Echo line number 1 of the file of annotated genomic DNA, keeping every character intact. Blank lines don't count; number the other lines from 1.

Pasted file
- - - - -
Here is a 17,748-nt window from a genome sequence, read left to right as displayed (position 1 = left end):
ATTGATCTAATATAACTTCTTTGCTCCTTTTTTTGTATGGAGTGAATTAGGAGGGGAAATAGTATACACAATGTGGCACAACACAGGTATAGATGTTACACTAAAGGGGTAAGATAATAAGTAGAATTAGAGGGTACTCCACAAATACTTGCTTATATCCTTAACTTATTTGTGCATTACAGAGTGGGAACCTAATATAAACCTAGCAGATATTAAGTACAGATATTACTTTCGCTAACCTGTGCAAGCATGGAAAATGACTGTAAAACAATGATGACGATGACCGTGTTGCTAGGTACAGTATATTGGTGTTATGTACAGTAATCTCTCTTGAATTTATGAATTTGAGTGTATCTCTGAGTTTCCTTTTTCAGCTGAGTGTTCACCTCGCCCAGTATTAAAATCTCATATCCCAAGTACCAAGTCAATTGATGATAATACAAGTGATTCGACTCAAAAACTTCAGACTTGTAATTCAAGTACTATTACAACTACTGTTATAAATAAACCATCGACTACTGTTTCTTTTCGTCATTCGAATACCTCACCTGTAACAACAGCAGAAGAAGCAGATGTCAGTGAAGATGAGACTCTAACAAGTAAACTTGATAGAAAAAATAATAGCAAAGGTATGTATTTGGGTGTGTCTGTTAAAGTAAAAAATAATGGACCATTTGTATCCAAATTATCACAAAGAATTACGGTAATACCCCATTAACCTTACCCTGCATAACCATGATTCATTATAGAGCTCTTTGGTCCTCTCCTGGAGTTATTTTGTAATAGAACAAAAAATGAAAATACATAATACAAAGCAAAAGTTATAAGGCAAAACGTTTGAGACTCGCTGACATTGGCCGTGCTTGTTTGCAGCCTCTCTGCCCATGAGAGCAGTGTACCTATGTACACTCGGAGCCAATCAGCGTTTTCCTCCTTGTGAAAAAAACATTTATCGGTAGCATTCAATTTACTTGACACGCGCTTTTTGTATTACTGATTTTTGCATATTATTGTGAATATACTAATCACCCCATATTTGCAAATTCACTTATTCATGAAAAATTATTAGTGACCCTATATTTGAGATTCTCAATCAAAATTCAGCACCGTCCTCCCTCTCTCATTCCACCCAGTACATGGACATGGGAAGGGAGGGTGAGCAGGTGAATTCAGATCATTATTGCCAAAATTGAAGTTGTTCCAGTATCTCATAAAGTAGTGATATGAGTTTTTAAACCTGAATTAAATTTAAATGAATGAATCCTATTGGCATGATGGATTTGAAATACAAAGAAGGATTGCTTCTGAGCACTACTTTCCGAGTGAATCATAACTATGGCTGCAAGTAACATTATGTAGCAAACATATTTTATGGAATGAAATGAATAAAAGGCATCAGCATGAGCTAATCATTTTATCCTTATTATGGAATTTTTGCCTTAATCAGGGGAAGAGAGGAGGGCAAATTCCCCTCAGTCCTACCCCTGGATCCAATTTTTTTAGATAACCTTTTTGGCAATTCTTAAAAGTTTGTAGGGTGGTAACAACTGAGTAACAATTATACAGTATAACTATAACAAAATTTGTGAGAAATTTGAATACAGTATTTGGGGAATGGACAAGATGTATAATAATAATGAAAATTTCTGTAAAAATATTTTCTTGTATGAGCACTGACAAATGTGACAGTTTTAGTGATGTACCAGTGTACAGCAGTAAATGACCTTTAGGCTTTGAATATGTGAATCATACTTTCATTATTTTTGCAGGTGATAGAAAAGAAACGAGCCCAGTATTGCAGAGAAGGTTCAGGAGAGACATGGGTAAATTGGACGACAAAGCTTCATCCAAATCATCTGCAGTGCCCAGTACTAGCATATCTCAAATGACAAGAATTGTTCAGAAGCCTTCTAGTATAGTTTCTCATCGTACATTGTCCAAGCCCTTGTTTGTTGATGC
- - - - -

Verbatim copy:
Here is a 17,748-nt window from a genome sequence, read left to right as displayed (position 1 = left end):